Are You Pricing With a Dull Knife?

July 12, 2017 Dallas Wells

I can still clearly remember my first kitchen injury.

I was about five years old, and was sitting on the counter begging to help. Mom offered to let me cut up the lettuce, and given my already burgeoning clumsiness, handed me a butter knife.

I struggled for quite a while, sawing, chopping, and generally destroying the head of lettuce. I tried to cut it in half, but couldn’t quite get through the core. So, holding the head in my left hand, I reared back with the knife and jabbed it into the lettuce as hard as I could. I missed the core, went right through the outer leaves, and stabbed the tip of the butter knife about a quarter inch into the palm of my hand. It was a long time before I was brave enough to chop lettuce again.

A Sharp Knife Is Actually Much Safer Than a Dull One

This was a hard way for me to learn the truism that any decent chef is happy to share; a sharp knife is actually much safer than a dull one. Mom meant well in handing me the most harmless knife in the kitchen, but since it was so limited, I wielded it in a very dangerous manner. I see the same issue almost every day at work.

These days I’m no longer helping Mom with dinner, but helping bankers price and structure deals. Instead of knives, banks hand their Relationship Managers (RMs) software and procedures, but the truism still applies; the dull tools are the most dangerous.

At PrecisionLender, we sit in a fascinating intersection of our client banks. The pricing and structuring of deals is the junction between the “front” of the bank and the “back” of the bank. Specifically, we tend to operate in that fuzzy world where finance, credit, and sales all come together. Our platform is generally administered by a finance type, but used by RMs. The two sides come at the same problem with very different perspectives, and there is a natural tension in the process.

In most banks, the tendency of the finance types is to restrict the RMs as much as possible. Too much freedom, after all, can only lead to bad outcomes, and it is the job of finance to make sure that no harmful or unprofitable deals make it on the books. Much like Mom, they figure if they hand the RMs the dullest knife (in this case the least amount of flexibility), there is less chance they will “go rogue” and do something harmful to the bank.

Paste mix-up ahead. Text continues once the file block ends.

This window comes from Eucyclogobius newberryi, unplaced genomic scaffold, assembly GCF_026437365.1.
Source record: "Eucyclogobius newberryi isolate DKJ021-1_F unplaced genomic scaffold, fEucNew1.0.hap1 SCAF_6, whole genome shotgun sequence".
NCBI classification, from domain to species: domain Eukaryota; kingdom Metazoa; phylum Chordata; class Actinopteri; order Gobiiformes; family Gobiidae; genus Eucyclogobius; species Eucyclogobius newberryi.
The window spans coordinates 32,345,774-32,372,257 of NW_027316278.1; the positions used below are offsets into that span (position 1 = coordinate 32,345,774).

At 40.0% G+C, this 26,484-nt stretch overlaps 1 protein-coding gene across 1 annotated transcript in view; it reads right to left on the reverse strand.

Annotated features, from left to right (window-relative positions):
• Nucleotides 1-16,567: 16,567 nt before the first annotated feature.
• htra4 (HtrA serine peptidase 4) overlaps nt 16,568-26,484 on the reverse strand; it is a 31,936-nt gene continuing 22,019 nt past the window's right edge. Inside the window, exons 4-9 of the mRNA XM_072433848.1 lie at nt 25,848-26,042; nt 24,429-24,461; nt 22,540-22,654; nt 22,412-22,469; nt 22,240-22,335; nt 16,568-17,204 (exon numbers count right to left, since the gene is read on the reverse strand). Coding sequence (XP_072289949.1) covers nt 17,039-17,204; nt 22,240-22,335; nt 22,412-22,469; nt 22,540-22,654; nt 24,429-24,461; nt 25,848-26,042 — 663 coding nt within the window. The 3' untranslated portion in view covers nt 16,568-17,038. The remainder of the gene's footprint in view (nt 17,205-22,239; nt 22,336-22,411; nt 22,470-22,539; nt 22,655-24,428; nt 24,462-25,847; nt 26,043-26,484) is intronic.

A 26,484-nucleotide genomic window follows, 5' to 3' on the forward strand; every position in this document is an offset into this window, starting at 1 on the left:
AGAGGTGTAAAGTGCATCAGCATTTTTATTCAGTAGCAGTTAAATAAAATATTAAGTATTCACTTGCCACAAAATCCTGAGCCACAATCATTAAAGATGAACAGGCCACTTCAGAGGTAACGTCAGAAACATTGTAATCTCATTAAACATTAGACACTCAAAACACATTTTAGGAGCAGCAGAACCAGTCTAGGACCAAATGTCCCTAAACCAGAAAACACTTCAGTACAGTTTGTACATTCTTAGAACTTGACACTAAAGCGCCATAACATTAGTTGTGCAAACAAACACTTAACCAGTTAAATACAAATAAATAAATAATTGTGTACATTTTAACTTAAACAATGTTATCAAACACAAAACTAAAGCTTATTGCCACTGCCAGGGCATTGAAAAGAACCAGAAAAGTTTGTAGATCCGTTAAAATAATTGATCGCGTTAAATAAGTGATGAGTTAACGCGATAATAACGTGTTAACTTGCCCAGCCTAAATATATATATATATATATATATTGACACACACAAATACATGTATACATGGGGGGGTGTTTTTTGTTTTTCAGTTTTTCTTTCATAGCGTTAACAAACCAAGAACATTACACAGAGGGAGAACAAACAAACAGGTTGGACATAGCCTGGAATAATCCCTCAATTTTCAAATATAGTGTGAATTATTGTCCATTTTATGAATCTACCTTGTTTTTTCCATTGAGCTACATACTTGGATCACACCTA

RMs, on the other hand, have the increasingly difficult job of rising above all of the competition to win over customers and book safe, profitable deals. Their customers are better informed and have higher expectations than ever before, and competition comes from all sides. And given a dull knife, they often have to wield it in unexpected ways to try to win.

The Problem With Pricing With a Dull Knife

Now that I’ve flogged this analogy to death, let’s take a look at what a “dull knife” really looks like inside of a bank.

In the most extreme cases, banks try to boil complex and unique commercial loans down into a grid. RMs are handed rate sheets, and told explicitly to stay within the guidelines for every deal.

We see one of two outcomes with this approach, depending on how strictly those guidelines are enforced. If exceptions are made, then those exceptions quickly become the rule, and the rate sheet ends up being ignored entirely. Nearly every deal is priced with terms that match the grid except for the rate. If, however, the rate sheet is strictly enforced, you end up with a different problem. With no flexibility, a very ugly selection bias shows up, and you win deals that you eventually wish you hadn’t. In essence, if they are willing to accept your cookie cutter deal, it might be because they had no other options from the competition.